Visions of Johanna

(are you experienced)


Just when you thought it was over for the new wave of social media, signs of consolidation and competition suggest help is on the way. There are many who don’t care about resuscitating social media; some of my best friends turn off their webcams when the letters NFT echo throughout the cryptosphere, while others sing the praises of nextgen trustlessness as a harbinger of who knows what. I would be on the fence if I cared more, but bitcoin and Company and the fiat stock market show very little merit of distinction at the moment. Both markets merge in the story of the Musk Twitter deal or no deal. So here’s the rollup:

Twitter made noises a few weeks ago about backing away from some of its recent forays into social audio and newsletters. According to the Wall Street deep staters, if Clubhouse was toast, then Twitter Spaces had no reason to take up bandwidth better suited to propel the move from ad-based treading water to the greener pastures of subscription services. Also implicated in no particular logical order was Twitter Revue, a subscription (cough) newsletter tool, which has showed no signs of activity while Substack has rolled out gambits like video, podcasts, and an iOS reader app that spits out fascinating metrics as the company goes multi- or omni-channel beyond email into media, notifications, and whatever else falls out of the postbubble socialsphere. Big fish in bigger ponds are beaching themselves on the shores of metasphere and AR/VR Buy One and Get One Freeware.

But here’s Twitter consolidating Revue as the text editor for the new TwitterWrite 2500-word max object type, going after both Substack and Wordpress for the beachhead of social landing pages. It looks at the moment like Musk is more simpatico with whoever’s holding down the fort until the deal clears. The Street doesn’t buy it, but since when have they anyway? No one’s asking me, but if Musk can find a way of breaking even or close to it on this deal, it’s not bad for a platform that turned him into the world’s richest man, even with the current haircut. By the way, if Clubhouse is down and Twitter Spaces is whatever, then why is Spotify adding video? Maybe because video adds advertising inventory and podcasting needs to merge with streaming. Looked at from afar, as in not yet TikTocked, the data spinning off the Trumpless megalith looks ripe for being the glue that holds the missing streaming TV Guide together. Not only can I not remember the weekly drop dates for my streaming diet, but the newsletter bundle is coming soon to a home theater near you, me, and Bobbie McD. The BBC seems to be way ahead of us with a mandatory app tax, but apparently Glastonbury is one fine bundle. Pay the tax; work from anywhere.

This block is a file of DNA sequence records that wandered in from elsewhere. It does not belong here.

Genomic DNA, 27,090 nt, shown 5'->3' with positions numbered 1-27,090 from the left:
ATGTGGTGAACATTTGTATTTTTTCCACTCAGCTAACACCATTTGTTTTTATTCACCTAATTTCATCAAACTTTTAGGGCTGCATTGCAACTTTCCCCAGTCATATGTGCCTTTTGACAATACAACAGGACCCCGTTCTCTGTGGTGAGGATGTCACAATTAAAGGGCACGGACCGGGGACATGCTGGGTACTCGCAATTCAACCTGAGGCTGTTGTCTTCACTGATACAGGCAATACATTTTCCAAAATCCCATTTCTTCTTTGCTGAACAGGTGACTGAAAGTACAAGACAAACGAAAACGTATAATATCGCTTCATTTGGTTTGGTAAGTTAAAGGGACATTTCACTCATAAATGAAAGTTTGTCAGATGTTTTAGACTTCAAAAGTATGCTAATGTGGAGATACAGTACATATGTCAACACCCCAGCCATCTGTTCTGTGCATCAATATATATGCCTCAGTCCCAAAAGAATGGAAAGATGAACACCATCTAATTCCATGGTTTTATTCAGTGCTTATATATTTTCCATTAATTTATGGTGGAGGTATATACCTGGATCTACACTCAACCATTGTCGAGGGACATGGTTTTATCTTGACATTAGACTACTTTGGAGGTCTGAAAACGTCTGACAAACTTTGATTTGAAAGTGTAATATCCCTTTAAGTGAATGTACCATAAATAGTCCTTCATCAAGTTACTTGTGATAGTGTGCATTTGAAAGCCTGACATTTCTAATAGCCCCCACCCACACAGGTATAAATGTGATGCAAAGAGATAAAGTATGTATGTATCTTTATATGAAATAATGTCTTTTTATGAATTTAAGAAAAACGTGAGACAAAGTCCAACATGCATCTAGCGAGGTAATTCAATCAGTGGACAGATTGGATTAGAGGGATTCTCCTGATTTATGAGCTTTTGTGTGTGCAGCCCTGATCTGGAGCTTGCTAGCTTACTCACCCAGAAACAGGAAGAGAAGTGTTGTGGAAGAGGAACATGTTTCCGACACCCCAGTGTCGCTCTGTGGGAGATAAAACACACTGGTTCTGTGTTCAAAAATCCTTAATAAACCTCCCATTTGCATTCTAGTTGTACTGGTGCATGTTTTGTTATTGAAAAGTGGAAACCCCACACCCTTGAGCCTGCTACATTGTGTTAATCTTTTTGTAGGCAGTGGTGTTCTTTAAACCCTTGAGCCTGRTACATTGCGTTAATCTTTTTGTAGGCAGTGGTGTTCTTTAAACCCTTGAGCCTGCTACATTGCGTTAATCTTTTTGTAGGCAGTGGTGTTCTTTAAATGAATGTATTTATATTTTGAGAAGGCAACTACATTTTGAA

And speaking of Dylan, the project he and his producer pal are working on sounds like an NFT project, but the NFT part is scrubbed from the long T Bone Burnett interview in Variety detailing what is actually going on: an enhanced acetate only playable on a proprietary player and only one physical object per initial project. It may be counter-marketing away from the current market crash, but these are real recordings of the artist’s catalogue owned not by the incumbents but the artists. They’ve already sold off the publishing and the synchronization rights in these 360 deals, so it looks suspiciously like a combination of Bowie’s and Warhol’s early visions of the art world.

Which is to say that there’s sure a lot of churn for something so apparently roadkill as live audio, crypto, or media reboot. Churn as in chum in the water attracting new whales and old masters. The answer, my friend, is blowin’ in the wind, and the wind cries Mary.

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